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Numerous countries are experiencing problems created by a decaying reinforced concrete infrastructure. This often necessitates the costly repair or replacement of important structures – some of them after only a relatively short lifetime. Faced with these problems, governing authorities are increasingly demanding a greater emphasis on life cycle costs for new construction projects, as opposed to considering only the initial capital costs. This approach helps to focus attention on total costs, including the frequency and cost of future maintenance and replacement work.

In the USA, the National Highway System (NHS) Designation Act came into effect in November 1995. It requires every NHS project over $25 million to be subject to a life cycle cost analysis.

Cost analyses for concrete highway bridges have revealed that the selective use of stainless rebar increases the initial capital project costs by 1% to 15%, depending on the size and complexity of the bridge. This "modest" initial cost increase can be offset by reduced maintenance costs, as illustrated by the following example:

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Adapted from: S.R. Kilworth and J. Fallon "Stainless Steels for Reinforcement", 2nd Regional Conference on Concrete Durability in the Arabian Gulf, Bahrain Society of Engineers, 1995.

In the above example, the initial capital cost increase amounts to 4% for Type 304 and 8% for Type 316.

If "disruption costs" are added to maintenance costs, the argument in favor of stainless steels becomes even more compelling. In the case of repairs to strategic bridges or elevated highways these indirect costs include lost productivity, wasted fuel, delays in deliveries etc. These costs may be difficult to estimate but can be very high for major highways. In the case of toll bridges/tunnels or harbour facilities, the loss of productivity and revenue can be determined more easily.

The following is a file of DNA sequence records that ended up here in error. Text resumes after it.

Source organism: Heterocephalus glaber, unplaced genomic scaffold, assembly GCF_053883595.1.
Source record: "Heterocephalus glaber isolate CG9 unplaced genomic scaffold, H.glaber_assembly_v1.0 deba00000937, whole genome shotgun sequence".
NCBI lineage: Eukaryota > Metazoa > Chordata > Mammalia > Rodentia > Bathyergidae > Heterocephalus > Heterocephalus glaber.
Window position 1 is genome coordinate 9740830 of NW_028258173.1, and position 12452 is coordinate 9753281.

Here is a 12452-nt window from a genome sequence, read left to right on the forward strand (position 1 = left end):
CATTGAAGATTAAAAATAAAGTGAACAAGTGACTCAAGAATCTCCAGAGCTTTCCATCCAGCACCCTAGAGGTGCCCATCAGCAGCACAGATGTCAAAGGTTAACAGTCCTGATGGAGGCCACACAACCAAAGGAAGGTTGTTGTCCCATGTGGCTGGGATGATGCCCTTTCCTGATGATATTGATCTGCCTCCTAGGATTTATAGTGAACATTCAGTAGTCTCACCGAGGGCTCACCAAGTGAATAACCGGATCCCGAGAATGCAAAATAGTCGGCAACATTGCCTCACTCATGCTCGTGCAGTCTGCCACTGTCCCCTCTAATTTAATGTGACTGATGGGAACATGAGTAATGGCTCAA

The above negative effects can be summed up with a recent statement by a North American political leader: "Roads are arteries of our economic prosperity; clogged arteries are bad for your economic health."

 

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The following potential advantages can be cited for stainless steel rebar:

         Inherently good corrosion resistance.

         Reduced life cycle cost for concrete structures.

         Good strength.

         Good weldability for common rebar grades.

         Good ductility for common rebar grades (capable of 3d U-bends).

         No coatings to chip, crack or degrade.

         No coating damage to repair.

         No "exposed" cut ends to coat or cover.

         Capable of withstanding shipping, handling, bending.

         Magnetic or non-magnetic, depending on the alloy specified.

         Good high- and low-temperature mechanical properties of common rebar grades.

Typical Mechanical Properties of Stainless Steels used for Rebars

Type

Yield Strength (MPa)

Tensile Strength (MPa)

Elongation (%)

Magnetic

Austenitic

205-500

550-860

30-60

No*

Duplex

330-560

570-1000

25-40

Yes

 

 

There are currently two standards that deal with stainless steel rebar; BS 6744 (2001) and ASTM A955/A995M (2004).

British Standard BS 6744:2001 "Stainless steel bars for the reinforcement and use in concrete – Requirements and test methods" came into effect on 15 September 2001. This standard supersedes BS 6744:1986, which is now withdrawn.